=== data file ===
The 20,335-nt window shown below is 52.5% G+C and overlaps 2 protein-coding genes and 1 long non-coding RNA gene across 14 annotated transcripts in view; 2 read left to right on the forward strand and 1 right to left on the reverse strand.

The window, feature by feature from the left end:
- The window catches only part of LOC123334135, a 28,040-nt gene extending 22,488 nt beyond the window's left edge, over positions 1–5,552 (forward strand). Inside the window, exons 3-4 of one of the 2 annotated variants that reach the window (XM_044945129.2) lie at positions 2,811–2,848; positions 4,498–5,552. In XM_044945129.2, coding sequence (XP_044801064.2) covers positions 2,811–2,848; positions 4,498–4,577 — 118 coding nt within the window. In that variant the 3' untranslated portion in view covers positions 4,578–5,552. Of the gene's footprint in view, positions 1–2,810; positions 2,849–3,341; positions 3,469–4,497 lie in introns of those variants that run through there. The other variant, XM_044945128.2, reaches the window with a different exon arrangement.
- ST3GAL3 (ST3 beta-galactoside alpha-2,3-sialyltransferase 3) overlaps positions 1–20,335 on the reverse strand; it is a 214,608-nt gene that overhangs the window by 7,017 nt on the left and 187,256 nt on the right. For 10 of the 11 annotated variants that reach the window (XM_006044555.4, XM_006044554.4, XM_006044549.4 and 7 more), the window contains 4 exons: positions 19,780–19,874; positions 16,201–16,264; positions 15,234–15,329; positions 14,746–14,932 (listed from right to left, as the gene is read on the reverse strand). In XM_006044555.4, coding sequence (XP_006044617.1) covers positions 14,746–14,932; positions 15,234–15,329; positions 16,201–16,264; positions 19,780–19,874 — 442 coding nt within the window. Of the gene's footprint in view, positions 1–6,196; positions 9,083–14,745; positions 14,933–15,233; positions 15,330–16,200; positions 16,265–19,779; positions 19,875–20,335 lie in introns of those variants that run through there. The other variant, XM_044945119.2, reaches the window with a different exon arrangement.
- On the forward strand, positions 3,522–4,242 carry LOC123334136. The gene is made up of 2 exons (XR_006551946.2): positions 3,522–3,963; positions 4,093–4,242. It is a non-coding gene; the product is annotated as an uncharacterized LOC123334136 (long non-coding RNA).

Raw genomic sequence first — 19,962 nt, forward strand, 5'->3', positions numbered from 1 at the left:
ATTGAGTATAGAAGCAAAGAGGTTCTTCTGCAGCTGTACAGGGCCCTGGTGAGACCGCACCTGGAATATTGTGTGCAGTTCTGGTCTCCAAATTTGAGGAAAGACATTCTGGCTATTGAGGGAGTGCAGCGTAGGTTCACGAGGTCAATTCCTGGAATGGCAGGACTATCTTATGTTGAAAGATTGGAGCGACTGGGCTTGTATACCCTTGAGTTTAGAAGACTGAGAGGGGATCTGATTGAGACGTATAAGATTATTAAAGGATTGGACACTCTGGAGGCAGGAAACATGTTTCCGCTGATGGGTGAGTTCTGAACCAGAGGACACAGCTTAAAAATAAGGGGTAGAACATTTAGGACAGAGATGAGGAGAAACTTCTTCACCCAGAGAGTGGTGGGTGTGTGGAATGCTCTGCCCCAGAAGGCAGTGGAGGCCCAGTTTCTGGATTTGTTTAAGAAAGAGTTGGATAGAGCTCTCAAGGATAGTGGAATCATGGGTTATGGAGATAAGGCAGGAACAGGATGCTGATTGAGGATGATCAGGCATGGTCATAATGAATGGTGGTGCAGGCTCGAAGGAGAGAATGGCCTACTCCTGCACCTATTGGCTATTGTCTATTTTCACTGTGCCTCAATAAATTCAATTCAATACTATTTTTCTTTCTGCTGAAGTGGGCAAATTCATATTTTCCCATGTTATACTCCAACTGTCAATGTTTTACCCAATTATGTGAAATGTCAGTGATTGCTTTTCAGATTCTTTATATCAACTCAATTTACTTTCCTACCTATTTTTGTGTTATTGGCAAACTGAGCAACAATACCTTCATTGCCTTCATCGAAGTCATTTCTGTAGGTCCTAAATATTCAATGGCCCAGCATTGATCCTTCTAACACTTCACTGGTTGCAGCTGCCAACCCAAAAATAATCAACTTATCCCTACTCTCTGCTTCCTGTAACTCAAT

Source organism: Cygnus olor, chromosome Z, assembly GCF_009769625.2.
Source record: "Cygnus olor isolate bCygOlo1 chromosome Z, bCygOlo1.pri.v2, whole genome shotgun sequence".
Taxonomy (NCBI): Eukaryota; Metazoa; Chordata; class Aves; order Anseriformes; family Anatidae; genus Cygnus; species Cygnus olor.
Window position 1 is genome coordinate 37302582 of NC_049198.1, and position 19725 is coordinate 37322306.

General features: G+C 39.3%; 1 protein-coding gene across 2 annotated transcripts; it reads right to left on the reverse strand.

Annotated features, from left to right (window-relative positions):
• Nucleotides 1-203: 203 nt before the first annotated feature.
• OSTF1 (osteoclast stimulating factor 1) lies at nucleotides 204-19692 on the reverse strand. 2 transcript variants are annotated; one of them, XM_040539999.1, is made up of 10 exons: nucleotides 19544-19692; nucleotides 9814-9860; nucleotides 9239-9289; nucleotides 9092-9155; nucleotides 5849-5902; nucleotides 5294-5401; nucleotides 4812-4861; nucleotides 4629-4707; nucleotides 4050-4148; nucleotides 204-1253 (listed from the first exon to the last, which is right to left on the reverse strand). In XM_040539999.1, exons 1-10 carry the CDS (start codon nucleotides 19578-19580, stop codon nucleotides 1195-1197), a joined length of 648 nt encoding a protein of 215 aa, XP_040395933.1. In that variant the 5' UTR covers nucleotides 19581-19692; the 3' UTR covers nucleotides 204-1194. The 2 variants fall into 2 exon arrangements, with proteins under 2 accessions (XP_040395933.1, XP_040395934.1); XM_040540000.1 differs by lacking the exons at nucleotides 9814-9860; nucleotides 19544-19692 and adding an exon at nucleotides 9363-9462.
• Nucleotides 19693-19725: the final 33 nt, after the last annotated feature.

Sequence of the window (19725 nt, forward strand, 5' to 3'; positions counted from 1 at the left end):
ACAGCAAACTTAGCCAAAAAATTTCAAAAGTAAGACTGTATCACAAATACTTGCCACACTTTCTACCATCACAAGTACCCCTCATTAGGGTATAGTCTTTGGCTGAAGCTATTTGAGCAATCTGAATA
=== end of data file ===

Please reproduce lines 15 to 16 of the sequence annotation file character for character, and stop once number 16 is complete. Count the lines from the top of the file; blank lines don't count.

• OSTF1 (osteoclast stimulating factor 1) lies at nucleotides 204-19692 on the reverse strand. 2 transcript variants are annotated; one of them, XM_040539999.1, is made up of 10 exons: nucleotides 19544-19692; nucleotides 9814-9860; nucleotides 9239-9289; nucleotides 9092-9155; nucleotides 5849-5902; nucleotides 5294-5401; nucleotides 4812-4861; nucleotides 4629-4707; nucleotides 4050-4148; nucleotides 204-1253 (listed from the first exon to the last, which is right to left on the reverse strand). In XM_040539999.1, exons 1-10 carry the CDS (start codon nucleotides 19578-19580, stop codon nucleotides 1195-1197), a joined length of 648 nt encoding a protein of 215 aa, XP_040395933.1. In that variant the 5' UTR covers nucleotides 19581-19692; the 3' UTR covers nucleotides 204-1194. The 2 variants fall into 2 exon arrangements, with proteins under 2 accessions (XP_040395933.1, XP_040395934.1); XM_040540000.1 differs by lacking the exons at nucleotides 9814-9860; nucleotides 19544-19692 and adding an exon at nucleotides 9363-9462.
• Nucleotides 19693-19725: the final 33 nt, after the last annotated feature.